Better storm track prediction over the past few decades has allowed for timely preparation and evacuations but understanding how these storms form and intensify remains a challenge for scientists.
A Florida State University researcher was part of an international team studying the origin of tropical cyclones that found an infrared radiative feedback from clouds accelerates storm development. Deep clouds that are heavily laden with water droplets and ice crystals trap outgoing infrared radiation, creating a localized greenhouse effect that traps heat and warms the atmosphere in the area of the developing storm.
“This local warming causes rising motion in the storm, which helps fully saturate the atmosphere and increase inward flowing winds near the surface,” said Allison Wing, assistant professor in the FSU Department of Earth, Ocean, and Atmospheric Science. “This aids in the formation of a circulation near the surface that then strengthens and eventually forms a central eye, taking on the classic appearance of an intense tropical cyclone.”
The team’s work was published Oct. 26 in the Proceedings of the National Academy of Sciences of the United States of America.
Learning more about the transition from a tropical depression to an intensifying hurricane will improve scientists’ understanding of the processes that drive storm formation. To investigate tropical cyclone formation, the researchers looked at storms forming in the Atlantic and in the Western Pacific oceans and performed model simulations of two storms, 2013’s Super Typhoon Haiyan and 2017’s Hurricane Maria.
Researchers found the localized warming created by the cloud greenhouse effect helped accelerate the formation of both Haiyan and Maria. When they removed this effect in model simulations, the storms either formed more slowly or did not form at all.
Typically, there is a narrow window of time in which environmental conditions are favorable for storm development, so anything that helps the storm form more quickly increases the likelihood it will become an intense storm. The researchers argue the cloud greenhouse effect is therefore likely instrumental to the formation of many tropical storm events.
“Our results say this cloud radiative feedback is important for tropical cyclone development,” Wing said. “We know weather and climate models sometimes have a hard time simulating clouds correctly, which means this process is something we should study more closely as a possible avenue for much-needed hurricane forecast model improvement.”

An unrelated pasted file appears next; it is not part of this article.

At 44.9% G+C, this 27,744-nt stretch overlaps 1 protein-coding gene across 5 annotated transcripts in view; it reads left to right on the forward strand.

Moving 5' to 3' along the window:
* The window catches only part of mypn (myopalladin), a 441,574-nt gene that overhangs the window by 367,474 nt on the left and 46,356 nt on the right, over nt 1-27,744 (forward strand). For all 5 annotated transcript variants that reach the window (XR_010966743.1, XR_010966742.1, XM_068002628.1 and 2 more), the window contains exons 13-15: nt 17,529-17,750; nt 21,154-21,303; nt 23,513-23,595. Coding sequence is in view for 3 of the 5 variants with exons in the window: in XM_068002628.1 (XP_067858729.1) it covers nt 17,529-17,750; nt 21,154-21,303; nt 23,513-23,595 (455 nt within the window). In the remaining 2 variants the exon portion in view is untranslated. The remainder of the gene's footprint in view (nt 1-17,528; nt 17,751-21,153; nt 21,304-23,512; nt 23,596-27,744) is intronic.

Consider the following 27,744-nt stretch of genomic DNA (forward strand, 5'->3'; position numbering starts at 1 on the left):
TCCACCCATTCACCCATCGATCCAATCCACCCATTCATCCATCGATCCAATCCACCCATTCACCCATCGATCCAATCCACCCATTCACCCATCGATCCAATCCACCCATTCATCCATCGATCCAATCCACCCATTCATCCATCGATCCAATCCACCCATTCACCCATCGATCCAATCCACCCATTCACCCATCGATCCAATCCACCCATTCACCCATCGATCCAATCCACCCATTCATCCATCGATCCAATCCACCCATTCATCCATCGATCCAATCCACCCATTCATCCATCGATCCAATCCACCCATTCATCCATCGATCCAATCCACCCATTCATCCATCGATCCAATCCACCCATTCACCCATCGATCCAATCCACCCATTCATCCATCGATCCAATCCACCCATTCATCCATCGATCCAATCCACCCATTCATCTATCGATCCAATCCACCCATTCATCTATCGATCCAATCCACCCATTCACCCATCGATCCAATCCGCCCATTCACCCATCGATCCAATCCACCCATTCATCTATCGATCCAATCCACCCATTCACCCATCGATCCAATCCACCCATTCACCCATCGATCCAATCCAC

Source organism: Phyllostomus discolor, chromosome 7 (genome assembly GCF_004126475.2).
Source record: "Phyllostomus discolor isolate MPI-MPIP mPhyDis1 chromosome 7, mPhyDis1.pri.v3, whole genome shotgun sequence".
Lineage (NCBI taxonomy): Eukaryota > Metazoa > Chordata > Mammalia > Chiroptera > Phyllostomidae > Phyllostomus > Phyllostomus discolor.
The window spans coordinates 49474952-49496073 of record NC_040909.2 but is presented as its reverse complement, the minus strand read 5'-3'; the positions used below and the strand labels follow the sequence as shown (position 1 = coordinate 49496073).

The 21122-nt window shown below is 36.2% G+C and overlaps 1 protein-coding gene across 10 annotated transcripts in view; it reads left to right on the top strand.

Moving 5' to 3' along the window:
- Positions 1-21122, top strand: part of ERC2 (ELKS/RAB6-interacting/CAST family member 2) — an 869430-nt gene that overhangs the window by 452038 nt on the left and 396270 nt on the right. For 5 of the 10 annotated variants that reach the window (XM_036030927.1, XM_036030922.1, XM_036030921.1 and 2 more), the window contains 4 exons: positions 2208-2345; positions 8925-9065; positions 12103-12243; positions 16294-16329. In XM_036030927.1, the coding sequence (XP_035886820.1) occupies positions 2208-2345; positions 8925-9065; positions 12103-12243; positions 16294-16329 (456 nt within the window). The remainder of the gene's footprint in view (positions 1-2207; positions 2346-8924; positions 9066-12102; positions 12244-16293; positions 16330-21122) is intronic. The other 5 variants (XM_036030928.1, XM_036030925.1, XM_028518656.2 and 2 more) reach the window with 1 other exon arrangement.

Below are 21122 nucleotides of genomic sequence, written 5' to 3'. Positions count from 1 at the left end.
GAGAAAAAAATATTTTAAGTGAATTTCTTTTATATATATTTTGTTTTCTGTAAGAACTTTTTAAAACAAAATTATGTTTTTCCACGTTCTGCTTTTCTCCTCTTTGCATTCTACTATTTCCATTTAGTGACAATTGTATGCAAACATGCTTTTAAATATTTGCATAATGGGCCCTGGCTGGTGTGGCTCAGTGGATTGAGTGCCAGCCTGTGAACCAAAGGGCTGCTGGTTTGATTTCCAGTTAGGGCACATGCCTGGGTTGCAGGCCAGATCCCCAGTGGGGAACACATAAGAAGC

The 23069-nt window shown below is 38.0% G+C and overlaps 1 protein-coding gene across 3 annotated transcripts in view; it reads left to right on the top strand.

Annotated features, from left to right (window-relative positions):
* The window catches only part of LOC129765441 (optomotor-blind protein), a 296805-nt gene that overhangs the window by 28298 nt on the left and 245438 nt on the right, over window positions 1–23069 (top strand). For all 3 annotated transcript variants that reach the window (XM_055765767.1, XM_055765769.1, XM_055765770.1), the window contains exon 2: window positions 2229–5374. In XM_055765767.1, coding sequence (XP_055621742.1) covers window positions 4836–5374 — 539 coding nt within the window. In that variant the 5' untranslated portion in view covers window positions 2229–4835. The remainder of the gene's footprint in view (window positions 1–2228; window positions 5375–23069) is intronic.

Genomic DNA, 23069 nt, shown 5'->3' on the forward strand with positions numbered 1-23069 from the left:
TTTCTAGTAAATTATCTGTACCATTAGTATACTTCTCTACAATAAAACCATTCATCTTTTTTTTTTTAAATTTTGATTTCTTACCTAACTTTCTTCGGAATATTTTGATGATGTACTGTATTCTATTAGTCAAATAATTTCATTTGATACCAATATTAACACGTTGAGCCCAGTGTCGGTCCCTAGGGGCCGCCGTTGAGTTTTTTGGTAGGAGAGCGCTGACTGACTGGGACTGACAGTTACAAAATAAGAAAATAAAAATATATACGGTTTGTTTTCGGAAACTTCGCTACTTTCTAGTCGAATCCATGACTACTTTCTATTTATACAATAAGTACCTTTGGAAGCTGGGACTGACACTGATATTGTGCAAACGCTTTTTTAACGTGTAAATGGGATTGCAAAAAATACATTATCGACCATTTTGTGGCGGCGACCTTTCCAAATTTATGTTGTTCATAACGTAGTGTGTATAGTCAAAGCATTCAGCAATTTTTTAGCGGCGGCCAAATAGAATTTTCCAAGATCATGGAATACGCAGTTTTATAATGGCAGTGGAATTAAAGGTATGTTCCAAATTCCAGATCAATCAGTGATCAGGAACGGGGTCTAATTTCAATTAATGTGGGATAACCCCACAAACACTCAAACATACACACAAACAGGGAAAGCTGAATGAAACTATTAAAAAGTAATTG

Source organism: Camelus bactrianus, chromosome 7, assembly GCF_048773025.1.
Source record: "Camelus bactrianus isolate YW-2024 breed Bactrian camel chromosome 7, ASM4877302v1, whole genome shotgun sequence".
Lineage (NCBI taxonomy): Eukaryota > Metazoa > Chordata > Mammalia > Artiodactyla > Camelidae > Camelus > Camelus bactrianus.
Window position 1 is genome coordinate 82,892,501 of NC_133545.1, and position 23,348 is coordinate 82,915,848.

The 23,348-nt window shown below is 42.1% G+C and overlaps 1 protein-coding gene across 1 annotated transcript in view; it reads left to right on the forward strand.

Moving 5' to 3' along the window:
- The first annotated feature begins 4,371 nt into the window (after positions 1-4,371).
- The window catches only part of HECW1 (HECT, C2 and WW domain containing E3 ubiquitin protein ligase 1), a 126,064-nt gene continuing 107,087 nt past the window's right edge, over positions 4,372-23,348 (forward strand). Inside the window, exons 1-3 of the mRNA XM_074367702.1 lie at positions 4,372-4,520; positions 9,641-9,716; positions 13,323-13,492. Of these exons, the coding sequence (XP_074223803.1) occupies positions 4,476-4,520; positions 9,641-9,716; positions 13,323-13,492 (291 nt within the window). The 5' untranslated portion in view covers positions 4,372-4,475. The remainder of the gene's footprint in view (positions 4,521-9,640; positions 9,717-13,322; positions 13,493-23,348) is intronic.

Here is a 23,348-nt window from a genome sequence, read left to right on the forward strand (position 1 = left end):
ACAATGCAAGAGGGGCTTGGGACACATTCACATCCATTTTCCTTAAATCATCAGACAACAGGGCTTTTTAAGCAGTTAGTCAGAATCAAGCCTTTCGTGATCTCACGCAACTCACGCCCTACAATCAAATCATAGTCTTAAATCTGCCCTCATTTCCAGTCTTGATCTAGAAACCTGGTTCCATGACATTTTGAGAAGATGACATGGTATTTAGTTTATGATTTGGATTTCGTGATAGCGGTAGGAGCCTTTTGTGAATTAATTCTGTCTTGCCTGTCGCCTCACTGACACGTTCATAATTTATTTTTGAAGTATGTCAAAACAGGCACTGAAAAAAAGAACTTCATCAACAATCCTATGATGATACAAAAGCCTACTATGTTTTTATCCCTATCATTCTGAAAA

While storm track forecasting has improved greatly over the last several decades, based on scientists’ ability to measure and predict the large-scale winds that control a storm’s path, there is still much to learn about storm formation.
“Our ultimate goal is to better forecast tropical cyclones, and it currently remains very hard to forecast storm formation,” said James H. Ruppert, Jr., assistant research professor of meteorology and atmospheric science at Penn State University and the study’s lead author. “The small-scale processes that govern storm formation and intensification in the first place, that is where our understanding and ability to observe are still really challenged.”
Wing has been investigating tropical cyclone development and, in particular, the role of cloud radiation feedback for several years and in a variety of settings — from idealized cloud-resolving model simulations to global climate models.
“When the opportunity arose to work with Dr. Ruppert to investigate this in realistic simulations of two historically intense storms, I was excited to contribute,” Wing said. “This topic is a theme of my ongoing research because our understanding of and ability to forecast tropical cyclone formation and intensification still has limitations. Further exploration into this cloud radiation feedback, newly identified by our study as important for real storms, has the potential to yield critical improvements in tropical cyclone prediction.”
Additional contributors to the project include Xiaodong Tang, associate professor, School of Atmospheric Sciences, Nanjing University, China; and Erika L. Duran, a researcher at the University of Alabama in Huntsville and the NASA Short-term Prediction Research and Transition (SPoRT) Center.
The project was supported by the National Oceanic and Atmospheric Administration, National Science Foundation, NASA, the National Key R&D Program of China, and National Natural Science Foundation of China.